Starkey Z Series i110 ITE - only one MEMS mic?

Hi all,

I am testing for a couple of weeks these aids, along with the new Surflink Mobile.
I know many audis wouldn’t even let me test ITEs due to my profound loss, but I also tested some RICs (Widex Super, Dream) and BTEs (Naida UP) before and wasn’t satisfied. Speech comprehension wasn’t better than now, although it could be better with these ITEs too.

In my understanding in order to achieve the always highlighted Binaural Spatial Mapping feature there should be two mics on each side.
My aids have only one mic per side, albeit it has the new MEMS technology.
I have read Starkey’s MEMS White Paper written last november, that still comfirms:
Directional processing in hearing aids is achieved
by leveraging phase relationships between two
microphones that are separated by a few
millimeters and aligned along the horizontal plane.

Also, pictures on the Starkey website show always two mics per side. However, as described in another white paper, Starkey implemented already 2006 in its Destiny aid family an “acoustic directional microphone”, with two ports (rear port, front port).
My audi seems not to be sure about this issue, but he assumes the devices still have Binaural Spatial Mapping.
In the fitting software, there is still a functioning page for Binaural features, for softening some noise categories (wind, machine noise, etc.).

Is anybody up to date here, is this MEMS mic really a directional microphone?
Could it not be that Starkey simply forgot to bring on a second mic, or there was not enough place on the ITE for the second mic?

Also, the aid’s shell has become surprisingly short and sits quite loose, I can easily drag it out, hence there is no cord on it, neither. I told the audi already when he took the impressions that I would prefer deep-canal fitting, because then sound quality could be better. Maybe it’s a naive comparison, but the sound of loosely sitting headphones is always better, more natural when I press them onto my ear. The sound of these aids is for me often not natural, similar to headphones that are not sitting tightly on the ears.
Also, wind noise is now loud when I bike (even after this noise type was softened in the fitting software), because the mic is well far over the ear’s aperture.
The audi assumed initially also that a deeper sitting shell could help a lot, but he’s now sceptical and says that the device has enough power reserves for me, hence we should not risk that the shell gets too long and leads to pain when touching bones.
What is the experience of readers here, is a deeper sitting shell helpful?
Also, the faceplate is positioned well before the aperture, it’s supposed not to fit into the aperture or the canal. Is this really so, or could we squeeze it towards the canal, so that the mic is protected better against wind?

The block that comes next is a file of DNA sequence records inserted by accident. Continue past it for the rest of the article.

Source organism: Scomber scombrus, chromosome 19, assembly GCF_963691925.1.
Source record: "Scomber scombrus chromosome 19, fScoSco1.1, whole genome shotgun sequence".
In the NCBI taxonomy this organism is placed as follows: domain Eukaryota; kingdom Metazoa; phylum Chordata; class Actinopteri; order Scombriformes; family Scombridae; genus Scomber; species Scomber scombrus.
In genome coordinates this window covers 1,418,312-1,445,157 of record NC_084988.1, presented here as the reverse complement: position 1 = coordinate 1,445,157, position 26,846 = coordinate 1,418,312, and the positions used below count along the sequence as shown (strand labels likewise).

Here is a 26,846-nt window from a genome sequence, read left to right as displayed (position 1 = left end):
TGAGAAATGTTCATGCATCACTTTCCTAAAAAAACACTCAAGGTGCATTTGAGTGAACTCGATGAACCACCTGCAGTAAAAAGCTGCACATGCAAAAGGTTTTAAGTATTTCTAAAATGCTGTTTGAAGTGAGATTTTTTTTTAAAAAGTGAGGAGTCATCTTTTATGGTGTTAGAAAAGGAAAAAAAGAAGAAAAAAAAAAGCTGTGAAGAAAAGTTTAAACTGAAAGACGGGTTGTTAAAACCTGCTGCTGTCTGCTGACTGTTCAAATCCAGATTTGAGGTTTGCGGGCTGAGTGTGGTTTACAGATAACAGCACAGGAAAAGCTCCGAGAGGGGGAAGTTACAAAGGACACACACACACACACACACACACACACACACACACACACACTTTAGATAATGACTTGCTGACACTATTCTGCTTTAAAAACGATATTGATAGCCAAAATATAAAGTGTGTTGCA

How are the empirical values for malfunctions, can we assume that defects of such new aids don’t happen often?
My audi proposes an assurance for four more years since defects are covered only in the first year by warranty.

Thanks for any answer, or other experience reports on the Z Series!

Freq L R
0125 20 20
0250 35 30
0500 45 45
1000 60 50
2000 65 100
3000 90 85
4000 90 80
6000 80 90
8000 65 70

The Binaural Spatial Mapping feature works with wind noise reduction, machine noise reduction, and directionality. You can access the first two even if you don’t have directional microphones on your ITE aids. MEMS is a newer type of microphone that’s replacing traditional electret microphones, but you still need two mics for directionality. They’re available as an extra-cost option on the ITE. For protection against wind noise, a deeper-fitting CIC might be a better choice, plus you get more natural directionality.

Thanks for your answer, Rasmus.
I suppose it’s quite difficult to estimate the usefulness of this gain in directionality.
The white paper written about Acuity Directionality state it would once again reduce noise.
Also, they seem to suggest that MEMS mics are superior to the elder type especially when there are two mics on each side, because they minimize drift between these two mics (although also between the two sides).
I wonder if dual-microphone is an extra-cost option for other producers, too.
Perhaps two mics can also generate more feedback than a single one, or are there some other reasons for preferring to have only one?

Does the faceplate not have a big, fixed size, could it be formed so that it fits into the channel (at present it sits far above the channel’s output)?

Again, it would be nice to “hear” from other people that use or fit the Z Series, too :slight_smile: